Krzysztof Penderecki leads the US premiere of his Concerto for Violin and Cello
BY JAN JEZIORO
Buffalo Philharmonic Orchestra music director JoAnn Falletta will be in Kleinhans Music Hall for the M&T Classic series concerts taking place this Saturday at 8pm and on Sunday at 2:30pm, but perhaps for the first time in her long tenure as BPO music director, she will be not on the podium, but rather in the audience.
When Maestro Falletta last returned to Poland in May 2015 to conduct the Kraków Philharmonic, she was invited to visit Krzysztof Penderecki, the greatest living Polish composer, at his home. “Although he may look somewhat formidable, he is really very sweet and kind, and so is his wife,” says Falletta. “When I invited him to conduct the BPO, he promptly agreed, and then asked if he could conduct the Dvorak Symphony No.7 on his program. While that was of course fine with me, I asked him if there was some work of his that he wanted to include on his program. He asked me if I had an exceptionally talented violinist and cellist in the orchestra, and I replied yes, certainly, thinking of our concertmaster Dennis Kim and our principal cellist Roman Mekinulov. Penderecki then told me that he had composed a concerto for violin and viola a few years previously, but that he was not altogether happy with the results and that he wanted to adapt the work for violin and cello. I consider it an astonishing privilege and an honor to have Krzysztof Penderecki lead our orchestra”.
Penderecki composed his Double Concerto for Violin and Viola in 2012 as a commission from Vienna’s Musikverein, for a piece marking the bicentenary of that venerable Viennese musical society. It was premiered in that year in the Musikverein by the Bavarian Radio Symphony Orchestra, under the baton of Mariss Jansons, with the soloists Janine Jansen, violin, and Julian Rachlin, viola, to whom the work is dedicated. The German premiere occurred a few weeks later, where the work was described as “As a 25 minute concerto which begins as a soft conversation between the two instruments trading soft flageolets and pizzicatos back and forth. From tenderness it moves quickly to heated passion and after a while the full orchestra joins the two exposed soloists and their acerbic-yet-lyrical lines. It’s a melodic piece, technically challenging to both soloists, and often with pedal points in the low strings of the orchestra where the melodies go to the winds, especially the flute”.
The BPO has a long history of performing Penderecki’s music, albeit with one very long, 32 year gap between performances of any of his works. Former music director Lukas Foss started the ball rolling with a 1965 performance of the composer’s incendiary Threnody for the Victims of Hiroshima, the work that established Penderecki internationally. Then, in 1968 Foss programmed the Capriccio for Violin, with Paul Zukofsky as soloist along with the orchestral piece De Natura Sonoris, with both pieces being recorded by Nonesuch. In 1969 the Penderecki pieces, paired with works by Iannis Xenakis, became the first major label album released by the BPO. While the BPO offered a repeat performance of Threnody in 1983, no other works by Penderecki were programmed until Falletta led a performance of his Concerto for Horn and Orchestra, “Winterreise” in 2015 that featured the orchestra’s principal French horn player, Jacek Muzyk, so it is especially gratifying that the composer will be on the podium at Kleinhans for the American premiere of his own work.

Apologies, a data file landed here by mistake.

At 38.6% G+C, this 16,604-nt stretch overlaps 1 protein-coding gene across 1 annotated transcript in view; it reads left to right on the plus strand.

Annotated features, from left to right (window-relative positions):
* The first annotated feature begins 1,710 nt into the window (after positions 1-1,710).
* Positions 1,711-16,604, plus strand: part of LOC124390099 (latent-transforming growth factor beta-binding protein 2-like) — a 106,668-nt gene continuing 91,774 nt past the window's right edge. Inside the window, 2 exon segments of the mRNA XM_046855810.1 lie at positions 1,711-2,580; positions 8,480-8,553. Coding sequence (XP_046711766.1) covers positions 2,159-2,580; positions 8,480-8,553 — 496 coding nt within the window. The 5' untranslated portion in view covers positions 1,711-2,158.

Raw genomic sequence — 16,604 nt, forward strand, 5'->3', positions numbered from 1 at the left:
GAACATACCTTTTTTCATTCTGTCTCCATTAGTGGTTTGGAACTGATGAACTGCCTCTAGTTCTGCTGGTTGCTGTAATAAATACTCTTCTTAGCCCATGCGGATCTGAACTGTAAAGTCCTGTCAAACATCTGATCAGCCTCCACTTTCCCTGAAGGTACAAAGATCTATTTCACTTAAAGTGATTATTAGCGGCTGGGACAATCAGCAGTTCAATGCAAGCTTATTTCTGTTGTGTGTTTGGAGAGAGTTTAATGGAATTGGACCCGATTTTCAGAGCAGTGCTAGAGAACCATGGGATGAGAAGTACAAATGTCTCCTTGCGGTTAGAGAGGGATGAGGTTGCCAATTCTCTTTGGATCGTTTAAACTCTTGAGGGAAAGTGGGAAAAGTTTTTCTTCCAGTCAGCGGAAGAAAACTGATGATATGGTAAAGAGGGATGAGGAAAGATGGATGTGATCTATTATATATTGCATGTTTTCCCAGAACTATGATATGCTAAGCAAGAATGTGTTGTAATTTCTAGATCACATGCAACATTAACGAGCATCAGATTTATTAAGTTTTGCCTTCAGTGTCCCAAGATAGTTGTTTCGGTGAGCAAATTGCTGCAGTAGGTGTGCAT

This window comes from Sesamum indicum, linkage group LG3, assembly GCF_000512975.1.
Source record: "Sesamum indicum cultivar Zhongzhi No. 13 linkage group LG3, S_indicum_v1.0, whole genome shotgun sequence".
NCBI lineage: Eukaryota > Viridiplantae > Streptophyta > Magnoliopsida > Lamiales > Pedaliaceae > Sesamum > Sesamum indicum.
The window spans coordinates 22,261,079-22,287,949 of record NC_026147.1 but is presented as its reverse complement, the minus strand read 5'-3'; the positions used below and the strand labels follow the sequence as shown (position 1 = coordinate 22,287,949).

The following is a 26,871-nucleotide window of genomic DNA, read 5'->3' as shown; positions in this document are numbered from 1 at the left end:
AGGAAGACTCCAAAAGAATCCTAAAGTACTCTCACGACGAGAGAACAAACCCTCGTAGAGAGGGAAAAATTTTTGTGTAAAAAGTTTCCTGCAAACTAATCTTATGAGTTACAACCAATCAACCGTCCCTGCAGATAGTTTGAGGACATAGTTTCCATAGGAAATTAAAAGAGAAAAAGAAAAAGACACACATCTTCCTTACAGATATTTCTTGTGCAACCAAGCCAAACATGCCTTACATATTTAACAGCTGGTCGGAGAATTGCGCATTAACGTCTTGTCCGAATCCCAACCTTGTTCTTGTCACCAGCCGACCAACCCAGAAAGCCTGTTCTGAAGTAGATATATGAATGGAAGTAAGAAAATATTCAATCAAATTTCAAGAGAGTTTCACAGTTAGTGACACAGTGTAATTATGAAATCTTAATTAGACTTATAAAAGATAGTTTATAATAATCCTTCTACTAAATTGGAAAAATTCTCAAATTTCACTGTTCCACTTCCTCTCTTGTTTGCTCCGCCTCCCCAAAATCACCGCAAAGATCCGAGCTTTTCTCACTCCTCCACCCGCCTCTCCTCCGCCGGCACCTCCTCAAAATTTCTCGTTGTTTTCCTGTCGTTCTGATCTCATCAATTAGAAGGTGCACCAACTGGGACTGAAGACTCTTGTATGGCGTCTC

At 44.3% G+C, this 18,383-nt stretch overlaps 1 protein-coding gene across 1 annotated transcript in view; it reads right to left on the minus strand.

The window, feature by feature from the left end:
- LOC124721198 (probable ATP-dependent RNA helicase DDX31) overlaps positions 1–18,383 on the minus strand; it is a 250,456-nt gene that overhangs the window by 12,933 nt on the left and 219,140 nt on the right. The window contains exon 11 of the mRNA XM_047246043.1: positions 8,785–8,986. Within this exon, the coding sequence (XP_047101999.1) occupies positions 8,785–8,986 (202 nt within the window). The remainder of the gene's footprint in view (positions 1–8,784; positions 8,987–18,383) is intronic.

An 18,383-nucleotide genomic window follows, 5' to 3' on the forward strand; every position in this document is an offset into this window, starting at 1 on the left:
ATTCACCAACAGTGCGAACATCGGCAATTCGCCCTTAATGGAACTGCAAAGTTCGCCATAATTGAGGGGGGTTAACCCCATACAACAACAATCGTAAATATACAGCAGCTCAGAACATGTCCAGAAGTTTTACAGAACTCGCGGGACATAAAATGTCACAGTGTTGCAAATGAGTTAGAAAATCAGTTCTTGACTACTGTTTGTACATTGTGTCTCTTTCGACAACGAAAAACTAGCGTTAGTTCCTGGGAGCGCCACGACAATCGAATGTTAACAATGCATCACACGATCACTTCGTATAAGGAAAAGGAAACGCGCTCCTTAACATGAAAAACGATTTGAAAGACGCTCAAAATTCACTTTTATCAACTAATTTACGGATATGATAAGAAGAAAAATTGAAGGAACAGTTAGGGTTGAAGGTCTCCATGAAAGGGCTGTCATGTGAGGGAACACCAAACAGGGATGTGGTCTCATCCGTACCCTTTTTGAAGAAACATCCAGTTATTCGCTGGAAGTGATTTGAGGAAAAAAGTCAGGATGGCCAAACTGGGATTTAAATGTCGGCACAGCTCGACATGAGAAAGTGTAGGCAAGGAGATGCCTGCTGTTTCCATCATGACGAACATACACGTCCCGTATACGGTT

It turns out that Penderecki has a sense of humor, according to BPO concertmaster Dennis Kim, who performed for the composer both in Hong Kong and with the Finnish Chamber Orchestra. “The work that I played had a huge, massive cadenza” says Kim. “After I played it the first time, I looked at Penderecki, and he had no reaction. I then played it a second time, and still no reaction. I was starting to get worried, so I asked him if it was OK. ‘Yes’, he said, ‘when I do not make a comment it means that I like it’. I liked his very dry sense of humor”.
The last time that a major composer conducted his own work at the BPO was in 1980, when Aaron Copland, who was then about the same age that Krzysztof Penderecki is now, led a program devoted solely to his works. For anyone who was at that concert it remains an indelible memory. A similar once in a lifetime experience can be enjoyed at this weekend’s BPO performances.
Tickets and mInformation: 885-5000 or www.bpo.org
Hansel and Gretel
Buffalo Opera Unlimited presents two fully staged performances with orchestra, of Hansel and Gretel in Rockwell Hall Performing Arts Center on the Buffalo State Campus on Friday, December 2 at 8pm and Sunday December 4 at 2:30pm.
Engelbert Humperdinck’s beloved fair-tale opera Hansel and Gretel had its premiere on December 23 in Weimar Germany in 1893, under the baton of Richard Strauss. While the composer wrote some of the most radiant music imaginable for this opera, it has remained as something of a mystery as to how this rather gruesome tale came to be indelibly associated with Christmas, but in some ways the opera is the perfect antidote to the almost obligatory good cheer of the holiday season. Who among us, after all, would not want to be able to able get over our worst nightmare by shoving it into an oven and then closing the door? By the way, there will be ginger bread cookies for all afterwards.
Tickets: $30/seniors: $25/students: $10. Ph: 878-3005. buffalostatepac.org
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